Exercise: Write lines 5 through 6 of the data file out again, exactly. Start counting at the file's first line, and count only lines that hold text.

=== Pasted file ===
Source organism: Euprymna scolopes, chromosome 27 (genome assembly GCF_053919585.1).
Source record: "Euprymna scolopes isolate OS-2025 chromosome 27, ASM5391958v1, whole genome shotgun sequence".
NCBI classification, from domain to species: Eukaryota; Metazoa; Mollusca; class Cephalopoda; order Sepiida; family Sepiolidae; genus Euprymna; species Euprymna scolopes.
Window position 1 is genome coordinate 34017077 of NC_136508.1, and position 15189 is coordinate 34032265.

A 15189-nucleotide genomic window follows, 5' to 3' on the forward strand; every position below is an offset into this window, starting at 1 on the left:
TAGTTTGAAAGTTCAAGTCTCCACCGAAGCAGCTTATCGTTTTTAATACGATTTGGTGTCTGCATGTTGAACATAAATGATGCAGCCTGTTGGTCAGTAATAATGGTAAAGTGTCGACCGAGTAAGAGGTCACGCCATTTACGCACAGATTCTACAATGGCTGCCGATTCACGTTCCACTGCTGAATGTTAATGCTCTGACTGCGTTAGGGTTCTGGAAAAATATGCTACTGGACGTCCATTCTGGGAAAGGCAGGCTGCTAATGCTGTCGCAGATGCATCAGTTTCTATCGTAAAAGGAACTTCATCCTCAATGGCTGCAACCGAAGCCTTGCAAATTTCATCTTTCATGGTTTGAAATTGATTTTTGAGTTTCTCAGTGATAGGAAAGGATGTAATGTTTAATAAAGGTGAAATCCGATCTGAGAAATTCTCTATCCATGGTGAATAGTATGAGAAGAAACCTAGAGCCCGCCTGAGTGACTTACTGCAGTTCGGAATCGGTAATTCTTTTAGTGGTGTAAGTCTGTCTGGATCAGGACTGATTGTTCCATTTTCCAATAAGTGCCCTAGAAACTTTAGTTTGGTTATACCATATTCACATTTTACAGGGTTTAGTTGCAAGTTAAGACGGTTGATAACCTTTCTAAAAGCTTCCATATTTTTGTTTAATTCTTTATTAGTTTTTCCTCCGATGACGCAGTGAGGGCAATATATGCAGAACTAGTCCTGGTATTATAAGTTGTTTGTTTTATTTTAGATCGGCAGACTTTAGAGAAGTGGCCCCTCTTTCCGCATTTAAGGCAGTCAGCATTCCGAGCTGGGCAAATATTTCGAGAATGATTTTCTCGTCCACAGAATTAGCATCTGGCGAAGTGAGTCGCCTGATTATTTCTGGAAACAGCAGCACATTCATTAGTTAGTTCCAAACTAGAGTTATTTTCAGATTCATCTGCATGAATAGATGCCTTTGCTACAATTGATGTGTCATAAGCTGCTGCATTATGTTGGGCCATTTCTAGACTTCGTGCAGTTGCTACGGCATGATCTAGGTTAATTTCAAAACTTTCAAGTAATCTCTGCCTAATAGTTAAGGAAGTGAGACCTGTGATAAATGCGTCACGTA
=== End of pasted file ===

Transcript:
A 15189-nucleotide genomic window follows, 5' to 3' on the forward strand; every position below is an offset into this window, starting at 1 on the left:
TAGTTTGAAAGTTCAAGTCTCCACCGAAGCAGCTTATCGTTTTTAATACGATTTGGTGTCTGCATGTTGAACATAAATGATGCAGCCTGTTGGTCAGTAATAATGGTAAAGTGTCGACCGAGTAAGAGGTCACGCCATTTACGCACAGATTCTACAATGGCTGCCGATTCACGTTCCACTGCTGAATGTTAATGCTCTGACTGCGTTAGGGTTCTGGAAAAATATGCTACTGGACGTCCATTCTGGGAAAGGCAGGCTGCTAATGCTGTCGCAGATGCATCAGTTTCTATCGTAAAAGGAACTTCATCCTCAATGGCTGCAACCGAAGCCTTGCAAATTTCATCTTTCATGGTTTGAAATTGATTTTTGAGTTTCTCAGTGATAGGAAAGGATGTAATGTTTAATAAAGGTGAAATCCGATCTGAGAAATTCTCTATCCATGGTGAATAGTATGAGAAGAAACCTAGAGCCCGCCTGAGTGACTTACTGCAGTTCGGAATCGGTAATTCTTTTAGTGGTGTAAGTCTGTCTGGATCAGGACTGATTGTTCCATTTTCCAATAAGTGCCCTAGAAACTTTAGTTTGGTTATACCATATTCACATTTTACAGGGTTTAGTTGCAAGTTAAGACGGTTGATAACCTTTCTAAAAGCTTCCATATTTTTGTTTAATTCTTTATTAGTTTTTCCTCCGATGACGCAGTGAGGGCAATATATGCAGAACTAGTCCTGGTATTATAAGTTGTTTGTTTTATTTTAGATCGGCAGACTTTAGAGAAGTGGCCCCTCTTTCCGCATTTAAGGCAGTCAGCATTCCGAGCTGGGCAAATATTTCGAGAATGATTTTCTCGTCCACAGAATTAGCATCTGGCGAAGTGAGTCGCCTGATTATTTCTGGAAACAGCAGCACATTCATTAGTTAGTTCCAAACTAGAGTTATTTTCAGATTCATCTGCATGAATAGATGCCTTTGCTACAATTGATGTGTCATAAGCTGCTGCATTATGTTGGGCCATTTCTAGACTTCGTGCAGTTGCTACGGCATGATCTAGGTTAATTTCAAAACTTTCAAGTAATCTCTGCCTAATAGTTAAGGAAGTGAGACCTGTGATAAATGCGTCACGTA